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May 26, 2005

   

CAROLYN KAY '05 WINS FULBRIGHT TO TEACH IN KOREA

Carolyn Kay

Read about other 2005-06 Fulbright winners from Bryn Mawr:


Add Carolyn Kay '05 to the list of Bryn Mawr students and faculty who have won Fulbright awards (see the May 12 issue for news of three Fulbrights that were announced earlier). The just-graduated double major in biology and mathematics has won a 2005 Fulbright-Hays Exchange Program Grant to support a year of teaching English in Korea.

Kay, whose parents are both Korean immigrants, has visited relatives in Korea but has never lived there.

"I'm expecting to make some profound cultural adjustments," she says. "Even though my parents are from Korea and I've learned some Korean language and culture from them, I'm very much an American."

Kay will leave in July for a six-week orientation program in Korea, after which she will learn where in the country she has been stationed.

"I'll spend 20 hours a week teaching," Kay says, "but the Fulbright Foundation also asks us to undertake a small research project. I'll be looking into ways in which students with learning differences are served by the Korean educational system."

That topic interests her, Kay says, because she has Korean relatives whose learning styles "don't really fit into the educational system. My impression is that the educational system has a one-size-fits-all approach. I'll be interviewing educators and observing classrooms to see what sort of programs are available for students with learning differences, comparing them to what is offered in the United States, and looking at ways new teaching approaches could be adapted to the Korean classroom."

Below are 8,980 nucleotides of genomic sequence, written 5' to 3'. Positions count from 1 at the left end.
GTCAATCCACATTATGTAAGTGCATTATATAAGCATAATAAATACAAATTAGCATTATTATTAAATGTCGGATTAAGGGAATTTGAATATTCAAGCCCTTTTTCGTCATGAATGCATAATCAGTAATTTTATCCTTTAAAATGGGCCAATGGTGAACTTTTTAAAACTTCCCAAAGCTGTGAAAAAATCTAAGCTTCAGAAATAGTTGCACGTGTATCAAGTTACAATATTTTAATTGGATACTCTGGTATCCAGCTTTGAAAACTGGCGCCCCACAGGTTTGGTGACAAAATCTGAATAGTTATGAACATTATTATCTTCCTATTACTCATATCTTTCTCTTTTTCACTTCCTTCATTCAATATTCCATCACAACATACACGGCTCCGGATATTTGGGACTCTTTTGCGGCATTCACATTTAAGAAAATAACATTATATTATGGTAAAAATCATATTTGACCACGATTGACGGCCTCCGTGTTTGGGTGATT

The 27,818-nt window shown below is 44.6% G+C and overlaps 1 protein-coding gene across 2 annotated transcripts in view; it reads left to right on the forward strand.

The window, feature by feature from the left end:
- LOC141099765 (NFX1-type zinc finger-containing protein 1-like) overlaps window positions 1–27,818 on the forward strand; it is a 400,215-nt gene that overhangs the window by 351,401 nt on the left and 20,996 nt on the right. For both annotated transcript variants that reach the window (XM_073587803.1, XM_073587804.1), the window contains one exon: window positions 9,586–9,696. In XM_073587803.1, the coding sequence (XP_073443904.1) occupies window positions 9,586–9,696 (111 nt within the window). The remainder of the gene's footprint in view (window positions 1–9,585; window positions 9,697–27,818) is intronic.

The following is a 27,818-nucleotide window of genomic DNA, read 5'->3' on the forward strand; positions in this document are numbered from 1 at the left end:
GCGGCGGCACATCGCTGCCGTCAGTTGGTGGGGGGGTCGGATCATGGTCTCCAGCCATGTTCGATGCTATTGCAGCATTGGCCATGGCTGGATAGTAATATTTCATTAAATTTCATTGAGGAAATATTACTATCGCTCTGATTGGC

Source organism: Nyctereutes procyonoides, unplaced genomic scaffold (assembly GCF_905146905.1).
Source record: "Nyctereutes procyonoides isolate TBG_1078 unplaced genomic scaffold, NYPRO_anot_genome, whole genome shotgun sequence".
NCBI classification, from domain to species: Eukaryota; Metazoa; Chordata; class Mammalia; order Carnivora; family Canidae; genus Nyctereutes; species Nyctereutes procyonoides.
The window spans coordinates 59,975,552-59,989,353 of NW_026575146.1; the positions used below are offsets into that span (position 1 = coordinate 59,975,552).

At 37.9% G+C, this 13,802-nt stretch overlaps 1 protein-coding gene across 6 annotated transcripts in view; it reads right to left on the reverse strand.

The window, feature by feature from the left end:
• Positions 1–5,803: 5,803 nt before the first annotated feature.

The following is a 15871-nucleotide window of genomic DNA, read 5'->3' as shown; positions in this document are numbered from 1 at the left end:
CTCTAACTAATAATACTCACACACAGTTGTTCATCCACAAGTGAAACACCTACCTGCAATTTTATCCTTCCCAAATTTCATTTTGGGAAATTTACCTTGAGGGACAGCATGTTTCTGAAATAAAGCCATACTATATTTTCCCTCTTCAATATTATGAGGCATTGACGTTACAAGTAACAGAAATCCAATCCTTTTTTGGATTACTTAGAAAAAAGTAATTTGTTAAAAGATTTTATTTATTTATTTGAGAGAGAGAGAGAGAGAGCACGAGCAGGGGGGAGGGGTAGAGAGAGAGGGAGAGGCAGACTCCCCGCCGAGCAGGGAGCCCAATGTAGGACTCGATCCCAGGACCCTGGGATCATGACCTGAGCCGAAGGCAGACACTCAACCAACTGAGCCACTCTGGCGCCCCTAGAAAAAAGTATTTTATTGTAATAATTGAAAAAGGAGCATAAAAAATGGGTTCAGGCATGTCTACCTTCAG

As an undergraduate, Kay played flute in the Haverford-Bryn Mawr Orchestra and, in 2004, won the Gail Ann Schweiter Prize, which is awarded annually to a student in the mathematics or sciences who participates in a public musical performance. She was active in Harvest Christian Fellowship and founded the Bryn Mawr chapter of Unite for Sight, a worldwide nonprofit that works to empower communities around the world to improve eye health and eliminate preventable blindness.

Last year, Kay went to Benin, West Africa, through a a summer-internship grant from Bryn Mawr's Ariadne Solter Fund. There she performed vision screenings, distributed eyeglasses, and promoted eye-health awareness as a Unite for Sight volunteer. During the same summer, ahe also participated in the undergraduate summer science research program. The research she did under the supervision of Associate Professor of Biology David Prescott formed the basis of her senior thesis.

After her Fulbright year, Kay hopes to pursue graduate education, but she hasn't yet settled on a field: "I hope that I'll be able to decide on a focus during the next year!" she says.

 

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